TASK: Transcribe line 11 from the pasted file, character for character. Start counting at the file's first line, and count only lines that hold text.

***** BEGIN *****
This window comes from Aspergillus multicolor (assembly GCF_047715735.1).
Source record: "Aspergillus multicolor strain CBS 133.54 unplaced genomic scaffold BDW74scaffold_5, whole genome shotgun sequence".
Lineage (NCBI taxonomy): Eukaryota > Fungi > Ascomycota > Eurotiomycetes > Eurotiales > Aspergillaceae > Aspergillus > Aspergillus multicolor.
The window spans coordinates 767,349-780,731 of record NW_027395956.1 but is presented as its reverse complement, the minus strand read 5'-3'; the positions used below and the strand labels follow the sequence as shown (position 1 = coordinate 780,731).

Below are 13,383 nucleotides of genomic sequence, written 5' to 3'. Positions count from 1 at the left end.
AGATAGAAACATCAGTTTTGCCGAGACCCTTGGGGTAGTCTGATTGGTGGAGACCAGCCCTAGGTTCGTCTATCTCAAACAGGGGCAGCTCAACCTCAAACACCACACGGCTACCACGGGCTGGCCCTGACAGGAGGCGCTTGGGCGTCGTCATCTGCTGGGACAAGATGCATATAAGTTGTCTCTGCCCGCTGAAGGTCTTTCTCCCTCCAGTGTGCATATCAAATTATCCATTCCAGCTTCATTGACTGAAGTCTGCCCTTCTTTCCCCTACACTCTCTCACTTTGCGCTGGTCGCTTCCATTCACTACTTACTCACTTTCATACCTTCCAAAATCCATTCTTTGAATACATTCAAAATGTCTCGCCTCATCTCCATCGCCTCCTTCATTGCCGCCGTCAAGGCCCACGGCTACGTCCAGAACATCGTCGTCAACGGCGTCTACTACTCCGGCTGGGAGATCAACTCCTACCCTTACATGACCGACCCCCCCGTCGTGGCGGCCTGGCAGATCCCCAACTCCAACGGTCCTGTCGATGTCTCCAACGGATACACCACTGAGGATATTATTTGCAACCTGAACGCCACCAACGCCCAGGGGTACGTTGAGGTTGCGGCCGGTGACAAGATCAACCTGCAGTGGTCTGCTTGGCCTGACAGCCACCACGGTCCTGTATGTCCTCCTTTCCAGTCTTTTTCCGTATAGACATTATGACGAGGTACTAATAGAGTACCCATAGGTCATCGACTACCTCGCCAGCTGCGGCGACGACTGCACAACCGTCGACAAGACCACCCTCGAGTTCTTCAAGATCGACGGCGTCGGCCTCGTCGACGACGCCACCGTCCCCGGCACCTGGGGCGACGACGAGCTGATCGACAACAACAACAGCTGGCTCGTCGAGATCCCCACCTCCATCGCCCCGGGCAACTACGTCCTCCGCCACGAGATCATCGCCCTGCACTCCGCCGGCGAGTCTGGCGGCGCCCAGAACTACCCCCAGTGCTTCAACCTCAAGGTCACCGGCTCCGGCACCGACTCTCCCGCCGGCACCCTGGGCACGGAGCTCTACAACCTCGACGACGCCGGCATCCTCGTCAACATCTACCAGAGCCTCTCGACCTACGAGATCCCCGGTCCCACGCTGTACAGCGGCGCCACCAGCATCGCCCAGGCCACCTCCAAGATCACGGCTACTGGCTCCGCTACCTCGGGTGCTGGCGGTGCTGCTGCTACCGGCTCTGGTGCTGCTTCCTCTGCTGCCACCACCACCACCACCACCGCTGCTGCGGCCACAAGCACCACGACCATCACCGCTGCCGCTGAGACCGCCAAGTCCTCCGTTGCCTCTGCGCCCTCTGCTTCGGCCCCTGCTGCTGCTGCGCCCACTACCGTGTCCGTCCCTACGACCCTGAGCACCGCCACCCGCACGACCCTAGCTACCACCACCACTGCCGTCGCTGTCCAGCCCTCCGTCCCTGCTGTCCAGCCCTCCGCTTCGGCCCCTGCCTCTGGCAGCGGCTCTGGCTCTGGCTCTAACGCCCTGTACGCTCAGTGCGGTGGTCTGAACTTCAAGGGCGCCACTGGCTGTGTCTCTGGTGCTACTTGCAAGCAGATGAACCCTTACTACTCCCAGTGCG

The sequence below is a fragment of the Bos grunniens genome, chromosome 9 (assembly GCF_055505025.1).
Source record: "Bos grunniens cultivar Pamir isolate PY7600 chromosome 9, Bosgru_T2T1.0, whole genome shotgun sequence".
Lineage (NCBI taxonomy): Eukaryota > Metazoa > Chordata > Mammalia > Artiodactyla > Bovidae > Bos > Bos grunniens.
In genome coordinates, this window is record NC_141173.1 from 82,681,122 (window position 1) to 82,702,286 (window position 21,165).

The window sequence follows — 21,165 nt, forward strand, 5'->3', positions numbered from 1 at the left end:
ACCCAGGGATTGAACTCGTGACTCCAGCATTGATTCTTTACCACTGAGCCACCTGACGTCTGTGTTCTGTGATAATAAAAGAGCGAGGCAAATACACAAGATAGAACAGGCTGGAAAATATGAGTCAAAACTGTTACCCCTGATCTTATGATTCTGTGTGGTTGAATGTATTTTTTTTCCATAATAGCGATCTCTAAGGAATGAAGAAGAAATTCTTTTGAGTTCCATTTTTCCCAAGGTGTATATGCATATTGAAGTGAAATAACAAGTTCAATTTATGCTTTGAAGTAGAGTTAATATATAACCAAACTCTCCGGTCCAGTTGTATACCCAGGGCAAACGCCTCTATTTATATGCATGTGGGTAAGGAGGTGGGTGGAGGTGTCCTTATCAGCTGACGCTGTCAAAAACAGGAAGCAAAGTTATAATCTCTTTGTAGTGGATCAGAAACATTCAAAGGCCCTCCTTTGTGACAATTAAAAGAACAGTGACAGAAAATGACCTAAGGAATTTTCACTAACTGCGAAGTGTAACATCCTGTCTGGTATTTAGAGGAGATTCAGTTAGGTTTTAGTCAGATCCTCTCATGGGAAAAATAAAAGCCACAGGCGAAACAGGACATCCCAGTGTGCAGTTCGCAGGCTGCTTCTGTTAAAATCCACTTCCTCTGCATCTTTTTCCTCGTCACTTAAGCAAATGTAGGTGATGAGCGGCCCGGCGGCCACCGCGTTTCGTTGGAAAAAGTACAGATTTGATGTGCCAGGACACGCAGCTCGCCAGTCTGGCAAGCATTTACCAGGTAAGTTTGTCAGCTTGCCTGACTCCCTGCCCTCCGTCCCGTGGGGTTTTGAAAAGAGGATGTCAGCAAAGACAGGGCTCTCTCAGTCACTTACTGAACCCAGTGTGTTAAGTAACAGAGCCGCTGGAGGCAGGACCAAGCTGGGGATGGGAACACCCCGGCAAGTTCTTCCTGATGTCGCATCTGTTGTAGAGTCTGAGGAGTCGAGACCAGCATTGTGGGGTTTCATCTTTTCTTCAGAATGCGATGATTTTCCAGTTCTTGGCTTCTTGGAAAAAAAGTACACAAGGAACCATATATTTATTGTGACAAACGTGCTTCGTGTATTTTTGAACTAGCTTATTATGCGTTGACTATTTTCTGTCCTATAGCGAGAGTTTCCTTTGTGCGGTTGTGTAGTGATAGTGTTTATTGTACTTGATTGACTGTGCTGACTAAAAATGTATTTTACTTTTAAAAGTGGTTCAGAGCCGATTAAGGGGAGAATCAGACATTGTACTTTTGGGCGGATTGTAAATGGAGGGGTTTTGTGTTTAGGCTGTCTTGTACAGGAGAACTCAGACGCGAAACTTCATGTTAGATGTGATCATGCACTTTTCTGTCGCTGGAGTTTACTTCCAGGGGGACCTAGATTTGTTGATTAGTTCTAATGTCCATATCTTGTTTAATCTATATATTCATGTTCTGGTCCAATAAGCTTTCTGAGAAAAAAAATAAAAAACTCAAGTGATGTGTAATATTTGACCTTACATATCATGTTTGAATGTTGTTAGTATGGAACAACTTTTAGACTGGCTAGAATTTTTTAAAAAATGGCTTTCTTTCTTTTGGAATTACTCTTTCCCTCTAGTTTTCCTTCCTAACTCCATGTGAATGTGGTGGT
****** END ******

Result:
The window sequence follows — 21,165 nt, forward strand, 5'->3', positions numbered from 1 at the left end: